Sale Leaseback

When a seller deeds property to a buyer for a payment, and the buyer simultaneously leases the property back to the seller.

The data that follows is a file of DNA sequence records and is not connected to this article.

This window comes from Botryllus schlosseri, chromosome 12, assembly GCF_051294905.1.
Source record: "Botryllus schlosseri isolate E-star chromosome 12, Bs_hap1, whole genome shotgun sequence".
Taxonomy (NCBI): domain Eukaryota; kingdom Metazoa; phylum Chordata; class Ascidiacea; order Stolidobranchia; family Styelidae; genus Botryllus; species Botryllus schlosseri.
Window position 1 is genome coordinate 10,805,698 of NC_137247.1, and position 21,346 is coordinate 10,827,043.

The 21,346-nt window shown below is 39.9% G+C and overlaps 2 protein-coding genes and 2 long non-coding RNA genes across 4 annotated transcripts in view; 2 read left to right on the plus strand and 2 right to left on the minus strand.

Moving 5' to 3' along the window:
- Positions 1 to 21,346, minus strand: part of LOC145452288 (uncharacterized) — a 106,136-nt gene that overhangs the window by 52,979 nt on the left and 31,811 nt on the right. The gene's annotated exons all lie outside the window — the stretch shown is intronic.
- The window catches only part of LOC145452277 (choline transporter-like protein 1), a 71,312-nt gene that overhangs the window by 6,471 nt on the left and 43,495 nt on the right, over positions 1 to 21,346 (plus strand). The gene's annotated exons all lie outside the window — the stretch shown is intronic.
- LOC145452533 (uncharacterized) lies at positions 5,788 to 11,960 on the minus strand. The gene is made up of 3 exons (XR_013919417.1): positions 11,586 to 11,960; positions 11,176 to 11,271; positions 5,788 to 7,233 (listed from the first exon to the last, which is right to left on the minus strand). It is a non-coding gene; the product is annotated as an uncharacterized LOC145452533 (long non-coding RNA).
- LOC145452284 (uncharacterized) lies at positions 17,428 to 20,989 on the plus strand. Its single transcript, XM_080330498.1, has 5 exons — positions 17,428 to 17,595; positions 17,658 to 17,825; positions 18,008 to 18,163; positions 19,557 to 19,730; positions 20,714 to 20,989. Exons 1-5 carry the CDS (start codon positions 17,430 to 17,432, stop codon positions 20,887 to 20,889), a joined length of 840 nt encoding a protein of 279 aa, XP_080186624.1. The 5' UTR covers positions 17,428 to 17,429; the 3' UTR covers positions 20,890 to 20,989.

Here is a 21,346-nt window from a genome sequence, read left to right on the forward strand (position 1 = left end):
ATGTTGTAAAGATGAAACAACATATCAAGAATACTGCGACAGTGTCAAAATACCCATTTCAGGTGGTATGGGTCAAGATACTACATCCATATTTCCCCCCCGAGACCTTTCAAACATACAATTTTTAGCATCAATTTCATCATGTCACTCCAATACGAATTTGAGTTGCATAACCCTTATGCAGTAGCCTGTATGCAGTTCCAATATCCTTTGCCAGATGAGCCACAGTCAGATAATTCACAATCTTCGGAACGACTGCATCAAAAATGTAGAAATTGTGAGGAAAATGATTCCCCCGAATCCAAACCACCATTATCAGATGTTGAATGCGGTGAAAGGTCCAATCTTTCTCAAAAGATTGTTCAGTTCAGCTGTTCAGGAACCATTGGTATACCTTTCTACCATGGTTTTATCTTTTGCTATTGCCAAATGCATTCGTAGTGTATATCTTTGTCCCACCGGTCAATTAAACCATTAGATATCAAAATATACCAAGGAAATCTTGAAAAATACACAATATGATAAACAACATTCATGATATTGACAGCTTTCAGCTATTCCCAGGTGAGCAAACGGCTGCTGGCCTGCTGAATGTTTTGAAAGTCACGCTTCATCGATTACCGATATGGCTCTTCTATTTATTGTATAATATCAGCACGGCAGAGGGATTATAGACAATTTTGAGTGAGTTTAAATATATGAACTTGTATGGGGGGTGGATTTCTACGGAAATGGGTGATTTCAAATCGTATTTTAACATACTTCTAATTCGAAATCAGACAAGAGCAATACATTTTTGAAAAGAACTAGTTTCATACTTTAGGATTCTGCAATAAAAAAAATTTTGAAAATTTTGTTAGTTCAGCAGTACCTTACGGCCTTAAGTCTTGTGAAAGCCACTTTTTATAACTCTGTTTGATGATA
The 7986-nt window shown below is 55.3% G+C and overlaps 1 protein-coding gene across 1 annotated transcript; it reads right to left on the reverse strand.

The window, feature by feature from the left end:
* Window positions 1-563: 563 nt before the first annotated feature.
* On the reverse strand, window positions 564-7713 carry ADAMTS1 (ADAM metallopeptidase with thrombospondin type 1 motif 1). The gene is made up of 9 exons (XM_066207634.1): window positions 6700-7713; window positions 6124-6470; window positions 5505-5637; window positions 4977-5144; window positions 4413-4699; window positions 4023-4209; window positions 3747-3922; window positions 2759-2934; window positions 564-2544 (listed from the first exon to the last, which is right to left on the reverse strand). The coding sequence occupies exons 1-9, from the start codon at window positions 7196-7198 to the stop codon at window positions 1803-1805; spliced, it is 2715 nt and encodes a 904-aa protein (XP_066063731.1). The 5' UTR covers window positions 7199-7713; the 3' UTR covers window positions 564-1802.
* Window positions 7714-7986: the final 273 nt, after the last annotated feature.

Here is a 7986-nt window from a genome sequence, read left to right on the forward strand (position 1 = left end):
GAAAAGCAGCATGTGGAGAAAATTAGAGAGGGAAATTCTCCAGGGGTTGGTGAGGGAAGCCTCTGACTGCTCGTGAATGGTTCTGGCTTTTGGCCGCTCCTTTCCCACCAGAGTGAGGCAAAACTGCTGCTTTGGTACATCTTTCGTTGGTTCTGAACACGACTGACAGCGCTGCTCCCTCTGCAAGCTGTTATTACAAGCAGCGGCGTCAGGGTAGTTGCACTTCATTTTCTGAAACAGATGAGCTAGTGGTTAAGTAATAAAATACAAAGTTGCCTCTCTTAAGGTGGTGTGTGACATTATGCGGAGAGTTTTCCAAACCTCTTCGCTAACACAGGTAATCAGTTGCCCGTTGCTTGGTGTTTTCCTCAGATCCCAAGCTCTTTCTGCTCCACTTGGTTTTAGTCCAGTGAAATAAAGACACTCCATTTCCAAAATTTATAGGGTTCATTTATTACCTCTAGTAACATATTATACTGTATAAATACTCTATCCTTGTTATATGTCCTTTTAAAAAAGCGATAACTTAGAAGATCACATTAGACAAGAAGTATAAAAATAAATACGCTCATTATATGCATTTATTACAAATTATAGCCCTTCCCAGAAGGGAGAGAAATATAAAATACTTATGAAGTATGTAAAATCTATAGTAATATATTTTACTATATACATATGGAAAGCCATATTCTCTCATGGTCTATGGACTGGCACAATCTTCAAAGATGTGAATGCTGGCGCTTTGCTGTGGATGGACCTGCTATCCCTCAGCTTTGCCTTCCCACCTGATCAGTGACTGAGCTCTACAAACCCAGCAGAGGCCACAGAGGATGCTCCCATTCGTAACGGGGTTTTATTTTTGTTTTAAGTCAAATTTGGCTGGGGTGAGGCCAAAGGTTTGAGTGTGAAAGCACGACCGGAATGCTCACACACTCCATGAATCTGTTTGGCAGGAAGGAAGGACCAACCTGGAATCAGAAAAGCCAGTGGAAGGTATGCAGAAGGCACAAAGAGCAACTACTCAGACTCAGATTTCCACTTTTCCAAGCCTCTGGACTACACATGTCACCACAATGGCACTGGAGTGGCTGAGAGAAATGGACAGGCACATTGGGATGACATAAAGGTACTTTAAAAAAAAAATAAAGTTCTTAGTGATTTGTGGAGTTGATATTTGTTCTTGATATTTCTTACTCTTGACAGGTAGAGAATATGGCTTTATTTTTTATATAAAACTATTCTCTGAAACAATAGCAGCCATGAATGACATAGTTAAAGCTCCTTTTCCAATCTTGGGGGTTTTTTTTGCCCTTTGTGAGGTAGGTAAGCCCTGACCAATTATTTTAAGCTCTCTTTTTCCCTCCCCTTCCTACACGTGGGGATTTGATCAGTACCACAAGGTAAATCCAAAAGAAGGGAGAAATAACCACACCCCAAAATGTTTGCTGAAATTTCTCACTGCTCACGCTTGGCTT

Leaseback, short for sale-and-leaseback, is a financial transaction, where one sells an asset and leases it back for a long-term; therefore, one continues to be able to use the asset but no longer owns it. The transaction is generally done for fixed assets, notably real estate and planes, and the purposes are varied, including financing, accounting, taxing. After purchasing an asset, the owner enters a long-term agreement by which the property is leased back to the seller, at an agreed-to rate. One reason for a leaseback is to transfer ownership to a holding company, while keeping proper track of the ongoing worth and profitability of the asset. Another one is for the seller to raise money by offloading a valuable asset to a buyer who is presumably interested in making a long-term secured investment. Leaseback arrangements are common in the REIT industry. According to Robert Peston, Business Editor for the BBC, one option being considered for dealing with the Subprime mortgage crisis is a sale-and-leaseback of toxic assets. Peston says "a sale-and-leaseback between the banks and the state has two supreme advantages: there's no need to value the poisonous assets; and losses on those stinky assets would be absorbed by the banks in manageable chunks over about 10 years. " Leaseback arrangements are popular in France, the United States, United Kingdom, and throughout Australasia. Leaseback of residential property has been popular in France for more than 30 years, and there are significant tax advantages. Under the scheme, the purchaser may use the property usually between 1 to 8 weeks per year (with a maximum of 6 months per year). The French government encourages the development of leaseback schemes in touristic areas to alleviate shortages in rental accommodation. The government rebates the local VAT, when the property is purchased. A "sale/leaseback" or "sale and leaseback" is a transaction in which the owner of a property sells an asset, typically real estate, and then leases it back from the buyer. In this way the transaction functions as a loan, with payments taking the form of rent. Due to the lack of financing available in today’s market, many American businesses are increasingly turning to sale-and-leasebacks to provide quick capital. In some arrangements, the current lessee will give the option to buy the asset back at the end of the lease. Typically, if the original owner were to buy back the asset, it would take place at the end of the tax year, in case any party were to be audited by the IRS. The leaseback concept has spread to other European countries including Spain and Switzerland. Typical property available are studios, apartments, and villas. They are situated in ski areas, beach resorts, or golf courses. A sale-and-leaseback is typically a commercial real estate transaction in which one party, often a corporation, sells its corporate real estate assets to another party, such as an institutional investor, or a real estate investment trust (REIT), and then leases the property back at a rental rate and lease term that is acceptable to the new investor/landlord. The lease term and rental rate are based on the new investor/landlord's financing costs, the lessee's credit rating, and a market rate of return based on the initial cash investment by the new investor/landlord. The reasons and advantages for a seller/lessee are varied, but the most common are:The advantages for an investor/landlord are:Leaseback is also commonly used in general aviation, with buyers using the scheme to let flight schools and other FBOs use their aircraft. Leaseback is very often used in commercial aviation to essentially take back the cash invested in assets. Airlines, for example, sell aircraft and engines to lessors, banks or other financial institutions who in turn lease the assets back to them. Tax deductions can also be realised by the airline since the asset is no longer owned but leased. Due to the high price of aircraft and engines, especially new, the cash from such a leaseback are used by airlines to improve their financial performance.